Results: Patients in the treatment group were significantly younger (69.4 vs. 77 years, p<0.001) and had relatively lower forced vital capacity (69.9% vs. 80.6%, p = 0.005) in comparison to the control group. However, after PSM, the age demographics were comparable between both groups (72.18 vs. 72.15, p = 0.9). In the primary unadjusted analysis, there was no statistically significant change in any of the mean parameters of LV function and structure after pirfenidone administration when compared to the control group. Furthermore, no significant differences were noted in the subgroup cohort. Such findings were re-demonstrated after a secondary analysis with PSM.
Conclusion: From an echocardiographic perspective, pirfenidone had no significant effects on LV structure and function in patients with IPF, even in patients with more overt cardiac dysfunction.
Background: Atrial fibrillation (AF), a common arrhythmia in clinical practice, is associated with a high rate of complications and an increased risk for thromboembolic events. Pulmonary vein ablation is a new therapeutic option to cure AF; however, it remains associated with a high rate of recurrence. In this study we aimed to identify the clinical characteristics and imaging-based features that may predict the risk of recurrence after pulmonary veins ablation in atrial fibrillation.
Materials and method: Twenty-four patients with paroxysmal and persistent AF, who underwent radiofrequency catheter ablation and a 12-month follow-up were included in the study. Group 1 included 8 patients with AF recurrence, and group 2 included 16 patients with no AF recurrence. In all cases, cardiovascular risk factors, ejection fraction, left atrial diameter, atrial volumes, and epicardial fat volume were analyzed.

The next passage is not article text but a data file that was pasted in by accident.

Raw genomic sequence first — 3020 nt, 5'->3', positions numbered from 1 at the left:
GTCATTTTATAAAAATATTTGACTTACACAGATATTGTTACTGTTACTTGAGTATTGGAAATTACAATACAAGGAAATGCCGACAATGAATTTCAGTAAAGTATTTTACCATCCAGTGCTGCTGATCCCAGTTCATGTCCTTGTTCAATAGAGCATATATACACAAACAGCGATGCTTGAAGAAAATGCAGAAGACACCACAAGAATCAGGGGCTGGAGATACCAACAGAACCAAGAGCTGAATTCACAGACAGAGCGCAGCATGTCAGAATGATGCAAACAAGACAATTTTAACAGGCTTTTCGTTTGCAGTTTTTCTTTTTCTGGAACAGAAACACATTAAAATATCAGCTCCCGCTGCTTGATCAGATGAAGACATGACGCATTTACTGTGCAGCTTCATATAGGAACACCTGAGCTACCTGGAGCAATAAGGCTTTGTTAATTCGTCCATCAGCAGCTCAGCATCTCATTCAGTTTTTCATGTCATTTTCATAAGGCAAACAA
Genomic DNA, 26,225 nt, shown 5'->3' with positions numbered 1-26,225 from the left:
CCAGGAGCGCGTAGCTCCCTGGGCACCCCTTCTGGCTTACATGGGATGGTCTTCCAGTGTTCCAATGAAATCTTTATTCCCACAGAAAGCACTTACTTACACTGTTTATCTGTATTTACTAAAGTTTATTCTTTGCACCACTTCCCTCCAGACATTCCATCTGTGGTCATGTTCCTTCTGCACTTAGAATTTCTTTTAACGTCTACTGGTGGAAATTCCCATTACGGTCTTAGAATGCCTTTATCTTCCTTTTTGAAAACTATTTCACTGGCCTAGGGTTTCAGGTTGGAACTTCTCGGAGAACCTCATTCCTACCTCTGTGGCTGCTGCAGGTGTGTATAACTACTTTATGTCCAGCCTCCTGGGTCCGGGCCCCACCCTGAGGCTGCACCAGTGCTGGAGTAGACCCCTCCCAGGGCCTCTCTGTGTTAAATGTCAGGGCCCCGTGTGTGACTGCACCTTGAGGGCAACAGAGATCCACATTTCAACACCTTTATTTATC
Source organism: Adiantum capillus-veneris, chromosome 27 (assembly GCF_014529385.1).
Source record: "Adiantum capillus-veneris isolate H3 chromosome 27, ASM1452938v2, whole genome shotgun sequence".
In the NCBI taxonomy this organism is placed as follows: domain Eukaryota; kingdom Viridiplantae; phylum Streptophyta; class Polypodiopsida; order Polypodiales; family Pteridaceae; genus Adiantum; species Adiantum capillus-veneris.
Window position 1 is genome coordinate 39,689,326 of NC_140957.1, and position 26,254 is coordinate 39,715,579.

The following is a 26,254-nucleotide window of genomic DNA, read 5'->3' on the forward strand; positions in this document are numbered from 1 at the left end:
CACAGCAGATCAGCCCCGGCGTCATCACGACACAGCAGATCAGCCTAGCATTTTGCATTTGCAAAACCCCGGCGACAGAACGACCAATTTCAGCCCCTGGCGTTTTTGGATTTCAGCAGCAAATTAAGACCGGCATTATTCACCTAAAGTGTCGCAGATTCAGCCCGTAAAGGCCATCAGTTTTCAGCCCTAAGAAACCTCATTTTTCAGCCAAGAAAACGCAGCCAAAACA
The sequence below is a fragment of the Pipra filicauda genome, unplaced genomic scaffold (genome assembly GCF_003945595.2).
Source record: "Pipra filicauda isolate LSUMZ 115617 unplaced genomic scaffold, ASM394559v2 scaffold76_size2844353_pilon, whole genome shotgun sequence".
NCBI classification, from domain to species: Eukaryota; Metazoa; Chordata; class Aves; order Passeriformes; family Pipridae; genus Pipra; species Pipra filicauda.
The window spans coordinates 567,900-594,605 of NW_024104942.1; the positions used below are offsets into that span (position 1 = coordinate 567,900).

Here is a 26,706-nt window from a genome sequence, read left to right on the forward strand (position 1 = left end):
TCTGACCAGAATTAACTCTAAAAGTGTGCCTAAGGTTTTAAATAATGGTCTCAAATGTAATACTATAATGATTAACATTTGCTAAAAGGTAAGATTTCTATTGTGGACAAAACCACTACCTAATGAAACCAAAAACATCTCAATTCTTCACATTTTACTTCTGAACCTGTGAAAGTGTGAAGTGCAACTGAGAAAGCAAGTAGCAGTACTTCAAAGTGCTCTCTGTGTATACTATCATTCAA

Results: CT analysis revealed that patients with AF recurrence presented a significantly larger mean index of left atrial volume (59.57 ± 8.52 mL/m2 vs. 49.99 ± 10.88 mL/m2, p = 0.04), right atrial volume (58.94 ± 8.37 mL/m2 vs. 43.21 ± 6.4 mL/m2, p<0.0001), and indexed bi-atrial volume (118.5 ± 15.82 mL/m2 vs. 93.19 ± 16.42 mL/m2, p = 0.005). At the same time, CT analysis of the epicardial adipose tissue volume indicated that patients with AF recurrence have a larger amount of epicardial fat than those without AF recurrence (176.4 ± 100.8 mL vs. 109.8 ± 40.73 mL, p = 0.02).
Conclusion: Left atrial diameter, indexed atrial volumes, and epicardial fat volume may be used as factors to identify patients at risk for developing recurrence after pulmonary vein ablation.
Background: Although the clinical evolution of a patient with heart failure is initially improved by transplantation, a number of potential complications may occur in the post-transplant period, which may be directly related to the effects of chronic immunosuppression. The purpose of this study was to analyze the occurrence and frequency of post-transplant complications related to immunosuppressive treatment in the Institute of Cardiovascular Diseases and Transplantation of Târgu Mureș, Romania.
Material and methods: This is a descriptive study including 53 patients out of a total of 71 patients who underwent cardiac transplantation between 2000 and 2017 in the Institute of Cardiovascular Disease and Cardiac Transplantation in Târgu Mureș, Romania. Data were collected from the patient files and included demographic, clinical and laboratory data, as well as information about post-transplant complications related to immunosuppressive treatment.
Results: The mean age of patients undergoing heart transplantation was 40.72 ± 14.07 years, the majority of patients being male (84.91%) and living in an urban environment (56.60%). The average length of hospital stay was 33.6 days. From the total number of patients, 7 (13.2%) presented post-transplantation bacterial infections, while antibodies indicating the presence or history of B hepatitis, toxoplasma, and cytomegalovirus infection were identified with a relatively high incidence in the study population.
Conclusions: Infections following surgery are probably the most common post-transplant pathology, the primary reason being the administration of immunosuppressive medication.